An aerial view of the Educate Together Secondary School at Colpe surrounded by acres of land.
In what must rank as one of the quickest about-turns ever, the Department of Education has revoked its decision to relocate the Drogheda Educate Together Secondary School.
Their announcement on February 1st that they had decided to move the school from Mill Road in Mornington to the St. Oliver’s Campus in Drogheda was met with widespread disbelief and outrage.
The most indignant response came from the school’s management and parents of children attending the school who immediately launched a very well organised campaign to keep the school where it is.
Their demands for talks with the Minister and her Department fell on deaf ears for two weeks but when it was revealed to Deputy Ged Nash that the government had already spent over €2million on the Mill Road site, talks became inevitable.
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On Wednesday a meeting between Department officials, school management and the landowner (Shannon Homes) took place and agreement was reached. At 7.15 last night the Department released the following statement:
“Agreement in principle has now been reached to acquire a site for the permanent location of Drogheda Education Together Secondary School. This agreement is subject to contract and conveyancing. The location of the permanent site will incorporate the current temporary site at Mill Road, Drogheda at which the school is currently located...
“It is envisaged that the permanent accommodation for the school will be delivered under the Department’s Design & Build programme. Reaching agreement in principle in relation to the acquisition of the site is a key milestone for the delivery of the permanent accommodation…”
Expressing their delight at the outcome the DETSS Parents Building Committee said they were “…extremely grateful to all of our local TDs who worked tirelessly over the past weeks to ensure our school remains on the Mill Road….We also really appreciate all the support given to us by the local community and representatives over the last three weeks, including the over 3600 people who signed our petition.
“We would also like to thank Meath County Council for their trojan work in helping get this over the line in partnership with the Department of Education and the landowner.
“Most importantly, thank you to all our parents, students, our amazing school principal Susan Campbell, teachers and staff for so passionately supporting our school and rejecting the move. Your voice to ensure our wonderful school remained at the heart of our community was heard loud and clear and was instrumental in creating a strong, united message to government.
“… This has been an incredibly stressful time for students, parents and the school’s staff and we do hope that no other school and community has to endure what we just experienced.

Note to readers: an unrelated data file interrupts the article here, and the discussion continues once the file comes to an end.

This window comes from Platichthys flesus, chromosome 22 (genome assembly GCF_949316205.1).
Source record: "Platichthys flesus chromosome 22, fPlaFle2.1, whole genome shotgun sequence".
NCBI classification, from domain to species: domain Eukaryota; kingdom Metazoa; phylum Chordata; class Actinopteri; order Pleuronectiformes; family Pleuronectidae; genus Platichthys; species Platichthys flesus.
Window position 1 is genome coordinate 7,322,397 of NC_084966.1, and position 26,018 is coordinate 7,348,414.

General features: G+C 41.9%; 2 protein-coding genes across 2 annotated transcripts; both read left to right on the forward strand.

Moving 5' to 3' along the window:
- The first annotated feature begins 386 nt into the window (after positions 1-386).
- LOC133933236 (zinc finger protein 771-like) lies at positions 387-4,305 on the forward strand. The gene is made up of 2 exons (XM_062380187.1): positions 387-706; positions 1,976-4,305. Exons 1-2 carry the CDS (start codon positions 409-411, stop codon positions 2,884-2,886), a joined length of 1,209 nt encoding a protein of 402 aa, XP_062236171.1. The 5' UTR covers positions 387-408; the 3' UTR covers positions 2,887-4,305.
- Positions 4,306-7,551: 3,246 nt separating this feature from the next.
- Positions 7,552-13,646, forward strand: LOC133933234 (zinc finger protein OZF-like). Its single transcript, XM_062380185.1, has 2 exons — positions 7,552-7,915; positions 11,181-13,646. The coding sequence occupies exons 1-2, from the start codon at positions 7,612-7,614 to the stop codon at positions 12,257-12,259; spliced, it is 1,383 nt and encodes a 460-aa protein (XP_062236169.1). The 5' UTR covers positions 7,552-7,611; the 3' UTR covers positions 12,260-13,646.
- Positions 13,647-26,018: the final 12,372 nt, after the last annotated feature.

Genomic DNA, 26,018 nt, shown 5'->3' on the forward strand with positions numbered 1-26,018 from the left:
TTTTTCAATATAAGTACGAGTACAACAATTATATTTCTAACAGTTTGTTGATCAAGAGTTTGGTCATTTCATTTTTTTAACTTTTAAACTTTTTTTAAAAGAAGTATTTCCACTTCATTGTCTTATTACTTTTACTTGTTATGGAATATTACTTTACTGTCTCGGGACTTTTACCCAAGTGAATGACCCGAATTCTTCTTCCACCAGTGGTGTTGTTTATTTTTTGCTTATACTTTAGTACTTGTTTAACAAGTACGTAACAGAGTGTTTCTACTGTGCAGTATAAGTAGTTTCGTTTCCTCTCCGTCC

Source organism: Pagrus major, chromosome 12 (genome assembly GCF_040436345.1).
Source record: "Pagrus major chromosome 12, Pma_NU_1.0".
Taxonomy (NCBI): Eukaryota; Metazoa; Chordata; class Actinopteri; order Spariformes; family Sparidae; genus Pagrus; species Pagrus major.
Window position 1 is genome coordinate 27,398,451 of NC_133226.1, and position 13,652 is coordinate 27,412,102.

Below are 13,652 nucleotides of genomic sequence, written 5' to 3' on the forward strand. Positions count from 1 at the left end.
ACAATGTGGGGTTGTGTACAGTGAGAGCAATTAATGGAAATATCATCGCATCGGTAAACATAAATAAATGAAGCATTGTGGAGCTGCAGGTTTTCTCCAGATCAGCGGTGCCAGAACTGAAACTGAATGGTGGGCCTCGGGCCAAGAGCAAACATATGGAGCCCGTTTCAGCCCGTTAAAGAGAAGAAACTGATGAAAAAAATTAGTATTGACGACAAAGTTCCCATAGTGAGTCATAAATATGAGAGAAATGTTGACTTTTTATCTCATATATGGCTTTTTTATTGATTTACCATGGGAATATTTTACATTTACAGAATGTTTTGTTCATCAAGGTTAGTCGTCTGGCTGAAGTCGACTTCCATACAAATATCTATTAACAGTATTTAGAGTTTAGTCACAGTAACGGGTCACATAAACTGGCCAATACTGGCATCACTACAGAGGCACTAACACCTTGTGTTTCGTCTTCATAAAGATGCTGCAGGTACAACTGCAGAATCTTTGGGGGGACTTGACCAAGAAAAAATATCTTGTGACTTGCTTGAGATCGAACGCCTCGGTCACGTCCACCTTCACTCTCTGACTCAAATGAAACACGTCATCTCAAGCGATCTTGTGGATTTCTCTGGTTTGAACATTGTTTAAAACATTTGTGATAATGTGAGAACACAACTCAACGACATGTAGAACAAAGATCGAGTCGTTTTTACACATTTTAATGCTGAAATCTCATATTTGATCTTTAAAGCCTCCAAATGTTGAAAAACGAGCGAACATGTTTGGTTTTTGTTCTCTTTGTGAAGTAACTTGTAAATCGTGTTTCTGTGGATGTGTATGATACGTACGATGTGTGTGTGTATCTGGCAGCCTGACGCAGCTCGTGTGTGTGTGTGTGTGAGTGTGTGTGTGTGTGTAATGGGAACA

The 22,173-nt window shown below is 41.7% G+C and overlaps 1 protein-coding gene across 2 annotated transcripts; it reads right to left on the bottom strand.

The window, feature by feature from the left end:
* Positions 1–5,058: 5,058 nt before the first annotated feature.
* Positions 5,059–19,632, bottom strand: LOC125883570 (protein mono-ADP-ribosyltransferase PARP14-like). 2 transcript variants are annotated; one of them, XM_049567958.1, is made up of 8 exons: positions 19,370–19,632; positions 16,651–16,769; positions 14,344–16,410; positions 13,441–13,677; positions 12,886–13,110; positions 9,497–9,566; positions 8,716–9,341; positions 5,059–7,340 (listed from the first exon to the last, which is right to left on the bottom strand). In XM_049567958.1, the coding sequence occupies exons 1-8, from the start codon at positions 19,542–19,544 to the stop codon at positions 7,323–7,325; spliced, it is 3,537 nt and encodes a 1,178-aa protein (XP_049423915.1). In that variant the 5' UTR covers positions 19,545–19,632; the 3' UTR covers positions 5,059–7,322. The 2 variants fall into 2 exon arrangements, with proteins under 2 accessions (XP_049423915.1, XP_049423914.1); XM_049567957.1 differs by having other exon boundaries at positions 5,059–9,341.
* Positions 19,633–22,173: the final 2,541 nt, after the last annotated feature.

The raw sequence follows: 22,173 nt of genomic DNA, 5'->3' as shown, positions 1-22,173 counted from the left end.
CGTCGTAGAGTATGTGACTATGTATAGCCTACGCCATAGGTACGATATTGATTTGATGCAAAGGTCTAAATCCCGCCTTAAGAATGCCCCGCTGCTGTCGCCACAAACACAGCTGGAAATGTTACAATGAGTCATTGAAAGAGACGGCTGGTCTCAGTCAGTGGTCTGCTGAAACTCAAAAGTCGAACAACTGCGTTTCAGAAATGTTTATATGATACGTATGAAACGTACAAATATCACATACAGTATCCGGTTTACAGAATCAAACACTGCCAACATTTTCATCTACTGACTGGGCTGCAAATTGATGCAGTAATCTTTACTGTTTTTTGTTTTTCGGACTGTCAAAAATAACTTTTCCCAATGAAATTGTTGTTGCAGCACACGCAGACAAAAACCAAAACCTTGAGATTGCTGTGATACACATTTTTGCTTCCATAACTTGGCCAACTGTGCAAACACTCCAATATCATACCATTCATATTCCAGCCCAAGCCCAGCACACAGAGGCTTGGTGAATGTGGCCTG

We trust all key parties will ensure that building works begin as soon as possible and we look forward to seeing our permanent school flourish on the Mill Road as a key part of our powerful, united community.
The school’s patron of, Educate Together, has been in regular contact with the Department of Education and the Drogheda ETSS board of management in relation to the school’s location and accommodation.
In a statement, also issued last night, they said they are committed to working with the Department and other stakeholders to improve current systems and process to ensure that suitable temporary and permanent accommodation is provided for schools in a timely fashion.
“Considerable improvements are required in our planning systems so that school communities have certainty in relation to their accommodation much sooner, and so that they do not have to move multiple times” they said. “In this regard, Educate Together continue to call for a cross-departmental review of the wider planning processes around school buildings and school sites.
Their CEO, Emer Nowlan, said: “This is wonderful news for Drogheda Educate Together Secondary School, which can now continue to grow and develop in its current location, becoming a thriving school serving the community in East Meath. It is particularly welcome news for students in the school and their families, for whom the uncertainty of recent weeks has been unsettling.”
Educate Together also expressed their gratitude to Louth and Meath Education and Training Board and the management of St Oliver’s Community College for offering to provide space for the temporary relocation of Drogheda ETSS, which will now be no longer necessary.
Deputy Ged Nash told Drogheda Life that he believes that the information released to him last week that the State had already spent €2.12m on the site was “the straw that broke the camel’s back” on this issue.
“The Department could not walk away from the site and justify this level of spending” he said. “I want to congratulate all the students, parents, guardians and staff who campaigned on this important issue, but it was sad that so much unnecessary distress was caused along the way.”
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